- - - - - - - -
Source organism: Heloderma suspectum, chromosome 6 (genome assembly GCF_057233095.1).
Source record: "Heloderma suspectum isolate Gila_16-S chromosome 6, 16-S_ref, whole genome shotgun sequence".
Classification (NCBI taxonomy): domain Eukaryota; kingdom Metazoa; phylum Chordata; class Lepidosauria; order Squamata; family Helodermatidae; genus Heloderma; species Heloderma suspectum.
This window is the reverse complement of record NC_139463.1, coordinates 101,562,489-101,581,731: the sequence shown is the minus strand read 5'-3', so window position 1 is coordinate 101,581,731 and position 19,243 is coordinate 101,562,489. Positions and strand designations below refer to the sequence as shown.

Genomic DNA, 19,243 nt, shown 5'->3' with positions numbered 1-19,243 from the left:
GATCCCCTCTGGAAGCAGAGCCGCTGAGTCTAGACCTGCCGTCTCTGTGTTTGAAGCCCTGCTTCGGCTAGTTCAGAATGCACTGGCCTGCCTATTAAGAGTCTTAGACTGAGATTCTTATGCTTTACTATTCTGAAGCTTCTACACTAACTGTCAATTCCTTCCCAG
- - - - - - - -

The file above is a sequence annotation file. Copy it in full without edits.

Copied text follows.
Source organism: Heloderma suspectum, chromosome 6 (genome assembly GCF_057233095.1).
Source record: "Heloderma suspectum isolate Gila_16-S chromosome 6, 16-S_ref, whole genome shotgun sequence".
Classification (NCBI taxonomy): domain Eukaryota; kingdom Metazoa; phylum Chordata; class Lepidosauria; order Squamata; family Helodermatidae; genus Heloderma; species Heloderma suspectum.
This window is the reverse complement of record NC_139463.1, coordinates 101,562,489-101,581,731: the sequence shown is the minus strand read 5'-3', so window position 1 is coordinate 101,581,731 and position 19,243 is coordinate 101,562,489. Positions and strand designations below refer to the sequence as shown.

Genomic DNA, 19,243 nt, shown 5'->3' with positions numbered 1-19,243 from the left:
GATCCCCTCTGGAAGCAGAGCCGCTGAGTCTAGACCTGCCGTCTCTGTGTTTGAAGCCCTGCTTCGGCTAGTTCAGAATGCACTGGCCTGCCTATTAAGAGTCTTAGACTGAGATTCTTATGCTTTACTATTCTGAAGCTTCTACACTAACTGTCAATTCCTTCCCAG